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from the association ADA REPORTS

Position of the American Dietetic Association: Oral

Health and Nutrition
tions between diet, nutrition, and oral diseases with oral manifestations, im-
ABSTRACT health in practice, education, and re- pact the functional ability to eat as
It is the position of the American Di- search in both dietetics and dentistry well as diet and nutrition status.
etetic Association that nutrition is an merit continued, detailed delineation. Likewise, nutrition and diet may af-
integral component of oral health. J Am Diet Assoc. 2007;107: fect the development and integrity of
The American Dietetic Association 1418-1428. the oral cavity as well as the progres-
supports the integration of oral sion of oral diseases. The Surgeon
health with nutrition services, educa- General’s “Oral Health in America”
tion, and research. Collaboration be- POSITION STATEMENT
It is the position of the American Die- report and “National Call to Action to
tween dietetics and dental profession- Promote Oral Health” highlight the
als is recommended for oral health tetic Association that nutrition is an
integral component of oral health. The roles of diet and nutrition as major
promotion and disease prevention multifactorial environmental factors
and intervention. Scientific and epi- American Dietetic Association sup-
ports the integration of oral health in the etiology and pathogenesis of
demiological data suggest a lifelong craniofacial diseases and disorders
synergy between nutrition and the in- with nutrition services, education,
and research. Collaboration between (1,2,4). The actualization of the syn-
tegrity of the oral cavity in health and ergistic bidirectional relationship can
disease. Oral health and nutrition dietetics and dental professionals is
recommended for oral health promo- be accomplished through the roles of
have a synergistic bidirectional rela- RDs as members of patient health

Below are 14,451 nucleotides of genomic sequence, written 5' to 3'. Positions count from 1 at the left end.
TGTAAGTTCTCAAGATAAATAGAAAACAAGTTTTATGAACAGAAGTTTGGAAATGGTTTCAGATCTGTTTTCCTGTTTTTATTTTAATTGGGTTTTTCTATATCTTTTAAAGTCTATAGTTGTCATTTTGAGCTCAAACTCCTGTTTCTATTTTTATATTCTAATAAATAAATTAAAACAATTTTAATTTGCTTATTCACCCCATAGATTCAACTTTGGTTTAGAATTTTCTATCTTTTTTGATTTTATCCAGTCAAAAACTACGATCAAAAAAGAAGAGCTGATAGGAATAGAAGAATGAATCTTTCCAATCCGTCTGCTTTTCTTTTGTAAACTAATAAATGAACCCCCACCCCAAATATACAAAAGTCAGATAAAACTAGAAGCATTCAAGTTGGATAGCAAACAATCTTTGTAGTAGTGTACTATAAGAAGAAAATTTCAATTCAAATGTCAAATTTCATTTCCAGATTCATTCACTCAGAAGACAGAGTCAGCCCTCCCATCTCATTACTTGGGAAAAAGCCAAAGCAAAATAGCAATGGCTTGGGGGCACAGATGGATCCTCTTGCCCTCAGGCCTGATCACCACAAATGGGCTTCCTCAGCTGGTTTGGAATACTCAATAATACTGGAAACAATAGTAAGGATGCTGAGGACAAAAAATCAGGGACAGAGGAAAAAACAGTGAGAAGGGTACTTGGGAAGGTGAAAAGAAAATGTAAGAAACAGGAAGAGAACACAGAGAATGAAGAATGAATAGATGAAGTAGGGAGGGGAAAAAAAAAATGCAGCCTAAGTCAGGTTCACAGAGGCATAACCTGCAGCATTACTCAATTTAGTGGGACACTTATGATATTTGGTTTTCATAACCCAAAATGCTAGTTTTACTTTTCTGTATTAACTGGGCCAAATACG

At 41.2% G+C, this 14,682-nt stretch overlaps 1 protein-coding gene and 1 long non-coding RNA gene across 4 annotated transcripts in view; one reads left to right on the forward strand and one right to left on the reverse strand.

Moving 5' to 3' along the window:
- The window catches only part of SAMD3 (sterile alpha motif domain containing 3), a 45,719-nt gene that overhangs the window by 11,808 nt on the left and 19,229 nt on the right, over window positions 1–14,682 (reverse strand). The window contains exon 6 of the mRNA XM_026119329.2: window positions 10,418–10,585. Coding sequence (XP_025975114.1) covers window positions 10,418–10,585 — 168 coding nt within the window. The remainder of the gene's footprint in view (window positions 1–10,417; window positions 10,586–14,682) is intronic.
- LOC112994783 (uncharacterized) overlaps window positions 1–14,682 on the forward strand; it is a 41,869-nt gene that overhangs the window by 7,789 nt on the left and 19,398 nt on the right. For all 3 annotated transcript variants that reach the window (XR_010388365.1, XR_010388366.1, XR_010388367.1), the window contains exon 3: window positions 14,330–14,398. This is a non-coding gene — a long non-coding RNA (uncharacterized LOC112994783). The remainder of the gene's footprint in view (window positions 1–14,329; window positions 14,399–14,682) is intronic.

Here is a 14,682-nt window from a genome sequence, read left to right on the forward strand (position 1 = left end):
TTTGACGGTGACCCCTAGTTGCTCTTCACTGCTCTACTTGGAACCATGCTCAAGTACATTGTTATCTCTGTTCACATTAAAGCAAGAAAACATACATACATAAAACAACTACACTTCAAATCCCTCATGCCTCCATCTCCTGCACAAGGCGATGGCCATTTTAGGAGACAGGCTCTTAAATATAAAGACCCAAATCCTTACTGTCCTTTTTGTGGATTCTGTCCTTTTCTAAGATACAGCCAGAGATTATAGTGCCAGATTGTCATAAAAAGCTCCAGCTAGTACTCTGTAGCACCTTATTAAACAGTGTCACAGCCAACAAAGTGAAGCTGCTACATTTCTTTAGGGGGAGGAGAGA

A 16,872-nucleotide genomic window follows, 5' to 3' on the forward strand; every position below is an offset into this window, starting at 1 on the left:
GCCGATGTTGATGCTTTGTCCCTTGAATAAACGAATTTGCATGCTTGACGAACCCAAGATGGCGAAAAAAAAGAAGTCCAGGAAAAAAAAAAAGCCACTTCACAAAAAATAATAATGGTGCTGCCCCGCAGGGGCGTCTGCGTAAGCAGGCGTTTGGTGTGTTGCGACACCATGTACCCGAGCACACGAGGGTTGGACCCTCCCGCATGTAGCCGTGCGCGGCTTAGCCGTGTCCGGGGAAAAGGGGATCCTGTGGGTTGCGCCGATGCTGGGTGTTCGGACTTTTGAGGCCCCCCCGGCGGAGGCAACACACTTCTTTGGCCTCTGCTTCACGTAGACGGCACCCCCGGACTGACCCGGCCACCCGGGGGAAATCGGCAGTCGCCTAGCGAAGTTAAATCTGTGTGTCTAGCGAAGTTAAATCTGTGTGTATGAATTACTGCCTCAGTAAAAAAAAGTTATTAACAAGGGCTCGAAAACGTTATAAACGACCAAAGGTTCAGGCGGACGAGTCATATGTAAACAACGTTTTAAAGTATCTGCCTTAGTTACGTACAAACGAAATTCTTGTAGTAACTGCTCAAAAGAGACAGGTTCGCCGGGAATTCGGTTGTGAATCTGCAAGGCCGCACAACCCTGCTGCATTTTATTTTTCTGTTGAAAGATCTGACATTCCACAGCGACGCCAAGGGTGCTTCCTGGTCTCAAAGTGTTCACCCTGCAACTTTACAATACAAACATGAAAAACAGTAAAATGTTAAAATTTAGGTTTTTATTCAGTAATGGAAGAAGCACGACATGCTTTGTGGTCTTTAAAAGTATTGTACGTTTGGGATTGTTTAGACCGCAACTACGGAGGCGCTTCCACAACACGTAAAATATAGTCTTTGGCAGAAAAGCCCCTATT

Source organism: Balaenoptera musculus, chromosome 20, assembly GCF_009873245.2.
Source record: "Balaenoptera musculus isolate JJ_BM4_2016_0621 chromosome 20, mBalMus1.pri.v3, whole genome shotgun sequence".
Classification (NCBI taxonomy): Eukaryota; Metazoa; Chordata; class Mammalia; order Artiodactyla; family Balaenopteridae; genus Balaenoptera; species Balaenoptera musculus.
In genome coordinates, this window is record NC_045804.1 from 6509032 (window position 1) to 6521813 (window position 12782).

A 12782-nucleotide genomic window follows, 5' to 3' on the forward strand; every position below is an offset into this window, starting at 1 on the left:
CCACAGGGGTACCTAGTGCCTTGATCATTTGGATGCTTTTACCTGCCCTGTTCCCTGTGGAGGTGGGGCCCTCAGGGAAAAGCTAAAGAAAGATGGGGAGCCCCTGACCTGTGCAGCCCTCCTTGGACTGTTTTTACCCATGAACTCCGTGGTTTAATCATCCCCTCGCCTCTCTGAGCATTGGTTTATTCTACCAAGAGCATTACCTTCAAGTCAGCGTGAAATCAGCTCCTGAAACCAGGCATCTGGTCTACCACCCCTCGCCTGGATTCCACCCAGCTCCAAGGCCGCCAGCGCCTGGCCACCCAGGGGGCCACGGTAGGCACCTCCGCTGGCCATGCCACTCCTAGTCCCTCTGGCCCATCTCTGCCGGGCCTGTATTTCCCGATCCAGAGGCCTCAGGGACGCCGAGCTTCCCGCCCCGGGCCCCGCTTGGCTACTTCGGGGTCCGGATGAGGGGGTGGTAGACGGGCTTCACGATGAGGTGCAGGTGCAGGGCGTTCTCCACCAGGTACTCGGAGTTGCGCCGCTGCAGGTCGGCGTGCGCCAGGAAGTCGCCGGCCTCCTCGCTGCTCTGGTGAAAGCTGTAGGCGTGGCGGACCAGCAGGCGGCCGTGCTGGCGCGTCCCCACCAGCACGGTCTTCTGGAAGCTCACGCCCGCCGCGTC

tionship. Oral infectious diseases, as tion and disease prevention and inter-
vention. care teams in health promotion and
well as acute, chronic, and terminal maintenance as well as disease man-
systemic diseases with oral manifes- agement.

tations, impact the functional ability s a body of knowledge, dietetics
to eat as well as diet and nutrition and nutrition has expanded to
status. Likewise, nutrition and diet impact many segments of health
care. Scientific and epidemiological ORAL INFECTIOUS DISEASE
may affect the development and in- Dental Caries
tegrity of the oral cavity as well as the data show a lifelong synergy between
progression of oral diseases. As we nutrition and the integrity of the oral Dental caries is a major cause of tooth
advance in our discoveries of the links cavity in health and disease (1-6). loss in the United States. Nearly 42%
between oral and nutrition health, Paralleling this cross-disciplinary of children and adolescents (ages 6 to
practitioners of both disciplines must trend is a change in the health care 19 years) and approximately 90% of
learn to provide screening, baseline system toward a patient-centered, in- adults have experienced tooth decay
education, and referral to each other terdisciplinary, team-based approach (8). Although the prevalence and se-
as part of comprehensive client/pa- that requires collaborative effort verity of caries has declined, there
tient care. Dietetics practice requires among health care providers and em- has been no observed reduction in the